Spring is here and it’s time to dewinterize your RV– Here’s How!
Spring is here and it’s time to dewinterize your RV– Here’s How!
- 1.1 When Should You Dewinterize Your RV?
- 1.2 How to Dewinterize Your RV
- 1.3 1. Exterior of Your RV
- 1.4 2. Interior of Your RV
- 1.5 3. Other Things to Check
- 1.6 Is Your RV in Storage More Often Than Not?
If you’re like me, you took great care to winterize your RV at the end of the last season.
But now it’s that time of year to undo all that hard work. Even if it’s been in winter storage, it’s important to dewinterize an RV, travel trailer, or camper so that you can identify and fix any issues that may have occurred over the season.
I have written a few articles on winterizing, and even recorded a popular podcast on How to Winterize and Prepare for Cold Weather. I just realized I didn’t have any helpful articles for dewinterizing… so here it is!
When Should You Dewinterize Your RV?
It is up to you when it’s a good time to dewinterize your RV. However, it’s a good idea to check the two-week forecast in your area to make sure you’re really out of the cold season.
It is important to ensure temperatures are consistently reaching above freezing. Do not despair if a cold snap comes through after you have dewinterized your RV. Just be sure to keep the inside temperature of the RV warm, and holding tanks empty.
But, you definitely want to do it before the first trip of the season.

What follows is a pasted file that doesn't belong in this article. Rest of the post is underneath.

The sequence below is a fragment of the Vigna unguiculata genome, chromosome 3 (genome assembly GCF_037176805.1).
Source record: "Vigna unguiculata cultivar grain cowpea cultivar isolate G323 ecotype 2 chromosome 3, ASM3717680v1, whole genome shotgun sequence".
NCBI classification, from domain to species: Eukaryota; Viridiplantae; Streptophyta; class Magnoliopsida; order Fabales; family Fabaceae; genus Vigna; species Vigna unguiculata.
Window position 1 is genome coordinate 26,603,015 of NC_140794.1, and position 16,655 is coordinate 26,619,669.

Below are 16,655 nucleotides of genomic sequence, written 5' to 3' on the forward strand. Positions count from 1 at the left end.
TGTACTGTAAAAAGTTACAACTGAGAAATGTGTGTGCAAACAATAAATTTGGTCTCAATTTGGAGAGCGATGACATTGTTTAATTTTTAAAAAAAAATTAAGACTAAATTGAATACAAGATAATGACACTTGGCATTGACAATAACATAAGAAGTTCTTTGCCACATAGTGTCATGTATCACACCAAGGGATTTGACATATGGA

How to Dewinterize Your RV
Dewinterizing your RV does not have to be an overwhelming task. I have broken it down into three main sections to focus on: the exterior, the interior, and “other.” So, let’s get to it! Here are my tips on how to dewinterize an RV.
1. Exterior of Your RV
When I dewinterize an RV, I like to work from the outside in. I start with the exterior and make my way to the inside. That way, I can stay consistent, completing each task to ensure that I don’t forget to do something.
Inspect the Exterior
The first step is to inspect your exterior. Visually inspect the outside of your rig for any cracks, water leaks, or water damage.
Look at the weatherstripping around doors and windows. If needed, replace any cracked or peeling sealant.
Be sure to inspect all roof, body, and slide-out seams. Apply any new seals if necessary.
Check Your Tires
Proper tire pressure can mean the difference between a smooth trip or “camping” on the side of the road.
While your RV is stored, its tires can lose about two to three psi of air pressure each month. Driving on underinflated tires can cause uneven wear and poor handling. Or worse, a blowout that can lead to a crash.
According to the National Highway Traffic Safety Administration (NHTSA), poor tire condition contributed to 655 vehicle crashes in 2017. Those tire-related crashes were the cause of 738 vehicle fatalities. That is why inspecting your tires is very important for driver safety.